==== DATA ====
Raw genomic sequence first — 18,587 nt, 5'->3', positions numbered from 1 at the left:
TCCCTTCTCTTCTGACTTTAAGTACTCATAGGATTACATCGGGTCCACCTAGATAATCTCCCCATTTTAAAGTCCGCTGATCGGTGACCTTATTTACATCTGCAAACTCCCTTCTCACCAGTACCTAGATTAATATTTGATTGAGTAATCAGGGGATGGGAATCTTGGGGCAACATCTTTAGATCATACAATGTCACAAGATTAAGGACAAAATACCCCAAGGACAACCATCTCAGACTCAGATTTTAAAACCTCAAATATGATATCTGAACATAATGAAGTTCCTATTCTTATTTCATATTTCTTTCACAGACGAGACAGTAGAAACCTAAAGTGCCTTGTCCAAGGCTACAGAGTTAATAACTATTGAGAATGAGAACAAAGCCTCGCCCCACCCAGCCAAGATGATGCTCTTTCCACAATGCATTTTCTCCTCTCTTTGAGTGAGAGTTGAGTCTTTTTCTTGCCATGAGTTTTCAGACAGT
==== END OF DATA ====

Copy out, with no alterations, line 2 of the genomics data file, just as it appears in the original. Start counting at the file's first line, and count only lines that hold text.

TCCCTTCTCTTCTGACTTTAAGTACTCATAGGATTACATCGGGTCCACCTAGATAATCTCCCCATTTTAAAGTCCGCTGATCGGTGACCTTATTTACATCTGCAAACTCCCTTCTCACCAGTACCTAGATTAATATTTGATTGAGTAATCAGGGGATGGGAATCTTGGGGCAACATCTTTAGATCATACAATGTCACAAGATTAAGGACAAAATACCCCAAGGACAACCATCTCAGACTCAGATTTTAAAACCTCAAATATGATATCTGAACATAATGAAGTTCCTATTCTTATTTCATATTTCTTTCACAGACGAGACAGTAGAAACCTAAAGTGCCTTGTCCAAGGCTACAGAGTTAATAACTATTGAGAATGAGAACAAAGCCTCGCCCCACCCAGCCAAGATGATGCTCTTTCCACAATGCATTTTCTCCTCTCTTTGAGTGAGAGTTGAGTCTTTTTCTTGCCATGAGTTTTCAGACAGT